Candidates for sheriff, district attorney, other races meet in second night of forum

Published 5:32 pm Wednesday, July 12, 2023

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NATCHEZ — Significantly fewer people attended night two of the Candidates Forum Tuesday, which featured candidates for sheriff, justice court judge southern district, district attorney, northern district constable and county prosecutor.

The forum was presented by the Natchez-Adams County Chamber of Commerce and Listen Up Y’all Media.

Of the three candidates for sheriff, two will meet in the Aug. 8 party primary — incumbent Adams County Sheriff Travis Patten and challenger Lance Adams.

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Independent candidate Curtis Davis will meet the primary winner in the Nov. 7 general election.

Patten began the event with an opening statement, thanking his staff, supporters and the community.

He referred to the “sea of gold,” which he said were his extended family, brothers, sisters, brother-in-law and friends and supporters, who turned out to the event wearing Patten for Sheriff gold shirts, taking up most of a section of seating.

“I can’t leave out the community. I can’t thank you enough for the support you’ve given me over the last eight years that I have been sheriff,” Patten said. “Eight years ago, this community cried out for change because they felt like they haven’t been heard or they felt like their concerns were going unmet. We came in, we invaded every school, every church, every program that we have in this community eight years ago, and have consistently done that since. You can’t go anywhere without seeing a sheriff’s deputy or myself on the program, showing the love that has been shown to us, giving it back to you each time.”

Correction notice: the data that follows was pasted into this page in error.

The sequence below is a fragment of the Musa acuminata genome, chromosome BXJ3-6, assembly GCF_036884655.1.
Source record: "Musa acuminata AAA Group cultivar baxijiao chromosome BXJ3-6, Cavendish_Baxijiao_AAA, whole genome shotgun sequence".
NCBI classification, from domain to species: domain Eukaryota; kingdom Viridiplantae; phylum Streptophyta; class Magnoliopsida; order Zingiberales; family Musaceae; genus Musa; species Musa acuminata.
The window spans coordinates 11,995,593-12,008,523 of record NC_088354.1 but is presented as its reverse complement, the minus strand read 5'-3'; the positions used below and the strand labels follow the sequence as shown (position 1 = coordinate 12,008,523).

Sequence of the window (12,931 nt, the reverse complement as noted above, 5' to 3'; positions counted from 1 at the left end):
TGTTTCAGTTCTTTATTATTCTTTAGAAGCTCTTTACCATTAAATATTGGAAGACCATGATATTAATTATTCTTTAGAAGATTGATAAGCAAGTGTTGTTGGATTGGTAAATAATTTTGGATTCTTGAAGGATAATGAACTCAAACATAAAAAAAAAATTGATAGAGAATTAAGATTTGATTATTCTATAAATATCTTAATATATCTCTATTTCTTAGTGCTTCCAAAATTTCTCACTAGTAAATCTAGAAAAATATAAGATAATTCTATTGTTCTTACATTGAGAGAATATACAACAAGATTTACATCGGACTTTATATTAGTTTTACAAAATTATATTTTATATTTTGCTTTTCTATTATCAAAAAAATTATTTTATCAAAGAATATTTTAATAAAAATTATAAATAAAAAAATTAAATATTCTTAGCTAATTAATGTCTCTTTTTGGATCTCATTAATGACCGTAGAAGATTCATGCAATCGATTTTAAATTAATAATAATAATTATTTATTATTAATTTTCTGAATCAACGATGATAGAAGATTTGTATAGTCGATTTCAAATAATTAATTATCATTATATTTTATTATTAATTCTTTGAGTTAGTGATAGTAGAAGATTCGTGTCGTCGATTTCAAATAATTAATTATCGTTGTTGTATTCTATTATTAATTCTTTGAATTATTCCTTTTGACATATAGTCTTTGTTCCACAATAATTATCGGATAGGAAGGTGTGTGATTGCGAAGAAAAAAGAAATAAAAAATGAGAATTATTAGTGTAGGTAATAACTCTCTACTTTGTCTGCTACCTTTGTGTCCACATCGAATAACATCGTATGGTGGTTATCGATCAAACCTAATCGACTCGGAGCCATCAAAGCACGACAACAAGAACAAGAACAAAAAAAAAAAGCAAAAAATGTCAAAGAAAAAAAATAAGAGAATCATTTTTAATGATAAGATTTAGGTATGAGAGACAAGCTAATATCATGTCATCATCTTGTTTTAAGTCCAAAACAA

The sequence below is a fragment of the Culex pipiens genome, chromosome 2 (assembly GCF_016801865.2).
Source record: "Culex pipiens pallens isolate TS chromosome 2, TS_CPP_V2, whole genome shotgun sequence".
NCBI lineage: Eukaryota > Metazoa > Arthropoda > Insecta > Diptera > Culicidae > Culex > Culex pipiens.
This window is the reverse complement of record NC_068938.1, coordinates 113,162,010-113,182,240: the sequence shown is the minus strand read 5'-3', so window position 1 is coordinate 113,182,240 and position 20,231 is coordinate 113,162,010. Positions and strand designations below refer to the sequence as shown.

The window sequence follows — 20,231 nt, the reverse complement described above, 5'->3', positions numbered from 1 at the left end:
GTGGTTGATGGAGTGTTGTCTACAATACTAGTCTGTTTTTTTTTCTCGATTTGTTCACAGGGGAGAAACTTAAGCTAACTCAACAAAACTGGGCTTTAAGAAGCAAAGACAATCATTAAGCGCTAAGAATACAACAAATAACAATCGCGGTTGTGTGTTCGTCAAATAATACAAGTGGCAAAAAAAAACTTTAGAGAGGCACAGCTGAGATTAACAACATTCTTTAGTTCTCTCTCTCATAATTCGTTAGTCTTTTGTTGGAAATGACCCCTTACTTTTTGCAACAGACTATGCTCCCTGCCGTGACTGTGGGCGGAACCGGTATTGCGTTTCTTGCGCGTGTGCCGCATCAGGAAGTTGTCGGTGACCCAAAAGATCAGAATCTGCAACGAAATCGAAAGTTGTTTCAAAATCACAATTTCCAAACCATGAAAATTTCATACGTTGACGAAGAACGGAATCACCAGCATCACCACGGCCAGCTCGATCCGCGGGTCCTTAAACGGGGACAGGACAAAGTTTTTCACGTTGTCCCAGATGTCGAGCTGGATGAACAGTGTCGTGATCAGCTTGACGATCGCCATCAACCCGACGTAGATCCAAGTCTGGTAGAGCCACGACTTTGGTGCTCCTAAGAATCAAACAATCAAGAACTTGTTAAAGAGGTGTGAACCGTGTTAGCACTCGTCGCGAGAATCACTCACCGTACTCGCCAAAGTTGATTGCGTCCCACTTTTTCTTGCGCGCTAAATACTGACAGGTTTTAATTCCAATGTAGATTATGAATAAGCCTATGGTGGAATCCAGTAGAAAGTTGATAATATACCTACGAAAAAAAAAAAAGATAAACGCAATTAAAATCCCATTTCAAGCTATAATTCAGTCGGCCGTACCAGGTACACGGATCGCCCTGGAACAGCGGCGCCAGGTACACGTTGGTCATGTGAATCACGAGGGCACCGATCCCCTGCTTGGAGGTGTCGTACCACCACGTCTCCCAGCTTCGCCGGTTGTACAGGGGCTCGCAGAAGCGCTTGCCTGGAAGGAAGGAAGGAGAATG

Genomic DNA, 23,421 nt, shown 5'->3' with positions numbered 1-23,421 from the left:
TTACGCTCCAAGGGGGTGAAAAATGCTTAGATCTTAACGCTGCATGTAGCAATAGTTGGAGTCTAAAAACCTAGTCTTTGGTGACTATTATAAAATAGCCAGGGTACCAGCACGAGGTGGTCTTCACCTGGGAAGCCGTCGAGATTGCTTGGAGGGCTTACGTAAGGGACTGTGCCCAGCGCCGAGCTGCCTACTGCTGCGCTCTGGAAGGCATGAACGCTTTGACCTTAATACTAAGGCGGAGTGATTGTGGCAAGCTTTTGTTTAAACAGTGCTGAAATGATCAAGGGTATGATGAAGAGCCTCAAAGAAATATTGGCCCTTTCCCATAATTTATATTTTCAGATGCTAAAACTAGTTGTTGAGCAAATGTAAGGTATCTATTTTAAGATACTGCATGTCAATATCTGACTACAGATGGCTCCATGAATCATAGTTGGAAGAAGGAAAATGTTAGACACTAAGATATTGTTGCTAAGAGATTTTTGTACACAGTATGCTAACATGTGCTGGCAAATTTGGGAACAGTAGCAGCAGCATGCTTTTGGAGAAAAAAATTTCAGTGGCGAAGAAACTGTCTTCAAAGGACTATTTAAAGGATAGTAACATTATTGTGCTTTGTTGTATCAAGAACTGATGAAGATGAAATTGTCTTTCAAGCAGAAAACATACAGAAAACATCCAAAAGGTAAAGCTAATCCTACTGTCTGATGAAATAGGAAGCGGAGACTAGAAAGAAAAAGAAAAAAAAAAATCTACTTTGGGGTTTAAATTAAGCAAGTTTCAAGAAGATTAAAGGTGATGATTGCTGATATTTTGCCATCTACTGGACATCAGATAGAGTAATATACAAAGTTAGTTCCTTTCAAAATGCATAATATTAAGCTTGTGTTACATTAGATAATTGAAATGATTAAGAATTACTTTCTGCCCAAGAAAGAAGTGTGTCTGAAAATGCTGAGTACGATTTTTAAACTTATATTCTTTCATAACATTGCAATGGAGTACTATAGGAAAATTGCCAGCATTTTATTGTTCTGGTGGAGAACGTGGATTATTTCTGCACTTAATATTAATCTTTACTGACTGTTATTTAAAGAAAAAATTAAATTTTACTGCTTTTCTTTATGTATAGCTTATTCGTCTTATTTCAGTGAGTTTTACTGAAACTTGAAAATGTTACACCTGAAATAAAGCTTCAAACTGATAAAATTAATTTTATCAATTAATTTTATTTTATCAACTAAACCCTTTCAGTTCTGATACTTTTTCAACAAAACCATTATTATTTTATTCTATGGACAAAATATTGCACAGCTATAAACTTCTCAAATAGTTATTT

The sheriff discussed the hardships of COVID, when the sheriff’s office’s non-essential workers were sent home and a skeleton crew was left to carry on.

“You never knew we were working short-handed because we answered the call each and every day, never missing a beat with the staff that remained. I can’t thank the men and women of the Adams County Sheriff’s Office enough for stepping up and rising to that challenge,” he said.

As a result of COVID, Patten said, unrest broke out all over the country because of mental health issues and anguish.

“Uprisings began, but we were ahead of that. We reminded the citizens of Adams County what they had here,” he said. “This is not the time to change paths. This is the chance we have now to re-elect me as sheriff and continue to rise together. In the meantime, take a look at for more information. Thank you for having me as your sheriff and I ask you to re-elect me on Aug. 8.”

Lance Adams said he is from Natchez and began his career at the Adams County Sheriff’s Office.

“While I was there, I had a pretty successful career. I was able to help a lot of people. One of the highlights was I was involved in an incident where we saved a young 4-year-old’s life, Brandon Marshall. I received a commendation from the board of supervisors for that,” he said.

He said he left the sheriff’s office and began work with the University of Southern Mississippi Police Department in Hattiesburg, where he continues to work. He began as a patrol officer and is currently the lieutenant commander over investigations. He said he also provides protection for dignitaries who visit the campus.

“I am also over internal affairs and have had several internal affairs investigations so I am well versed in officer misconduct and how to address that,” Adams said.

He also said he has been a recipient of the Hattiesburg 100 Award, which goes to outstanding law enforcement officers.

Curtis Davis introduced himself, saying he is a native of Natchez, attending Natchez Public Schools from Carpenter Elementary, graduating from Natchez High School.